Accordingly, it is an object of the present invention to provide a new and useful apparatus and system for checking the seal integrity of a sealed container employing a resilient sealing element wherein the residual static force in the resilient sealing element after sealing may be checked relatively accurately and easily.
Another object is to provide such an apparatus and system which is simple, inexpensive and accurate.
A still further object of the present invention is to provide a novel apparatus and system capable of checking seal integrity for different types of closures utilizing a resilient sealing element.
Still another object of the present invention is to provide apparatus and system for checking seal integrity which may be used by operators with minimal skills and still provide accurate results.
The above and other objects of the present invention and the various features and details of the operation and construction thereof are hereinafter more fully set forth with reference to the accompanying drawings, wherein:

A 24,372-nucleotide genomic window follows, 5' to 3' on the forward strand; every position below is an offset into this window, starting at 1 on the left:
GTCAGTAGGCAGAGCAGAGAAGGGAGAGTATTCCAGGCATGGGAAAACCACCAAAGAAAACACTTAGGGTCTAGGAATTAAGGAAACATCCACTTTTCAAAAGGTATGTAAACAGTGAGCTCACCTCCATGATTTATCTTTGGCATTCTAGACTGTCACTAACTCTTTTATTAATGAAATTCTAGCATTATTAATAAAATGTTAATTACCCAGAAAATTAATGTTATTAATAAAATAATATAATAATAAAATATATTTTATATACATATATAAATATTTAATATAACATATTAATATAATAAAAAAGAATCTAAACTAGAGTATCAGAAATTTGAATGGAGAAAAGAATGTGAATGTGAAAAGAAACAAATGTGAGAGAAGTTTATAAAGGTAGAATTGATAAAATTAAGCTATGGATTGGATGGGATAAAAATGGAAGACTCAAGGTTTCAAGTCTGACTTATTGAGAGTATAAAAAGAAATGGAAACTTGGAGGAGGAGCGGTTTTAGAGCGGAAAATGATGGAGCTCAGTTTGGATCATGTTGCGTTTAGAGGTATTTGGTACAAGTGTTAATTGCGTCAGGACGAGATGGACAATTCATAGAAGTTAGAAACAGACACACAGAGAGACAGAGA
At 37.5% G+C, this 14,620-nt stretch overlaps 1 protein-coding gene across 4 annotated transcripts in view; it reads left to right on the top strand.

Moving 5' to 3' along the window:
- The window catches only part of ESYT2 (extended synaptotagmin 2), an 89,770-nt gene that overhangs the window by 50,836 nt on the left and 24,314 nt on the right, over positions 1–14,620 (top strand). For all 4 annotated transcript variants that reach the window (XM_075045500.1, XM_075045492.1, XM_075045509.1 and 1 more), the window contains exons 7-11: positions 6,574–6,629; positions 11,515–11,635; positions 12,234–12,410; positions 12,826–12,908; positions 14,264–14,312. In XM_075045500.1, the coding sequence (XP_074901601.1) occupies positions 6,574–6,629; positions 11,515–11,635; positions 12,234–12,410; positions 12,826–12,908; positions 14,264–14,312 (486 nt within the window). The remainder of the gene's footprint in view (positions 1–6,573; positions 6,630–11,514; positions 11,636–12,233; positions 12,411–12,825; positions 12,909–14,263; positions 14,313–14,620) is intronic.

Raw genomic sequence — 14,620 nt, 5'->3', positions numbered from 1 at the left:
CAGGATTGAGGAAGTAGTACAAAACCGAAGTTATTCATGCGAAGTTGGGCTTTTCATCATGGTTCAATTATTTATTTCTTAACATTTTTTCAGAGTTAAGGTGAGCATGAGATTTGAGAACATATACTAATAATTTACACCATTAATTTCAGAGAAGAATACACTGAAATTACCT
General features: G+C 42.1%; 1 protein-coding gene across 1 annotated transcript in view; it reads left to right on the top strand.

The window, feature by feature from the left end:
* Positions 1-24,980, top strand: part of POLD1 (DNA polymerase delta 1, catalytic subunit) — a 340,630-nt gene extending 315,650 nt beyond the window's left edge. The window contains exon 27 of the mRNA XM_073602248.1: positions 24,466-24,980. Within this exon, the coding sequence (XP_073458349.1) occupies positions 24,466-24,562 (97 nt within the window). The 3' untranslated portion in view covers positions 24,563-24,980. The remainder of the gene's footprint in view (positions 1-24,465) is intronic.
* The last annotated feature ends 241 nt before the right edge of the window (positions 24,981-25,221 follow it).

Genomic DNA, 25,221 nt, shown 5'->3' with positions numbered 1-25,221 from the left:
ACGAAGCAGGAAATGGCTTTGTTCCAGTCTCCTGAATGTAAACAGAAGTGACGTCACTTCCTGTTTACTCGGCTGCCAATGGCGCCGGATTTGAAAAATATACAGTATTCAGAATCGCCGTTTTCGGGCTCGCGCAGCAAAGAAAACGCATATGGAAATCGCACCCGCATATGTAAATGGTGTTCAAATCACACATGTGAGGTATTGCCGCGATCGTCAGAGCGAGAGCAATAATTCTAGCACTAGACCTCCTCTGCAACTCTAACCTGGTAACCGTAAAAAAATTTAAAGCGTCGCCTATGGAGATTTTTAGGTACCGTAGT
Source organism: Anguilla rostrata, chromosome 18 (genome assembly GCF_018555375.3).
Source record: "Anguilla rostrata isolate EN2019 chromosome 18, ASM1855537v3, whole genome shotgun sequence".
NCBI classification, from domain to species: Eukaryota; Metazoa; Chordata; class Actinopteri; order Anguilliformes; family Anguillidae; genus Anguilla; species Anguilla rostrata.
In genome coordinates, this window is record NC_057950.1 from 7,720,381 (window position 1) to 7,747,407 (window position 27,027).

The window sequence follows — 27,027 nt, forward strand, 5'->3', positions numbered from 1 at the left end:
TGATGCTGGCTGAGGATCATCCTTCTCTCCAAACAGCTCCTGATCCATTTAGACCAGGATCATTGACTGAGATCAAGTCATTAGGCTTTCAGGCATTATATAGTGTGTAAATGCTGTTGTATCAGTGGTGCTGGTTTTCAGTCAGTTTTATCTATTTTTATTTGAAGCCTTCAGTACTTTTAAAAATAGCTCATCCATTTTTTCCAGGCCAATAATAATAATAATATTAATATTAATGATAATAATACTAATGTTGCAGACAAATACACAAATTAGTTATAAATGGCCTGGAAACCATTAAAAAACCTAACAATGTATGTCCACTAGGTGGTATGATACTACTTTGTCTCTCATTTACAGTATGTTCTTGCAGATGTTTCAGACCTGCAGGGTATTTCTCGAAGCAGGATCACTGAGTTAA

FIG. 1 is a perspective view of a seal testing apparatus in accordance with the present invention;
FIG. 2 is an enlarged sectional view of the universally mounted cap anvil of the apparatus taken on lines 2--2 of FIG. 1;
FIGS. 3 and 4 are sectional views taken on lines 3--3 and 4--4 of FIG. 2 respectively;
FIG. 5 is a side elevational view partly in section showing the cap anvil engaging a container closure;
FIG. 6 is a schematic view of still another embodiment;
FIG. 7 is an enlarged schematic section of a container-closure assembly;
FIG. 8 is an exploded free body diagram of the cap, resilient sealing element and container showing the reaction forces on the various elements in a sealed condition of the container-closure assembly;
FIG. 9 is a free body diagram of the cap and the force applied by the mechanical force applicator unit;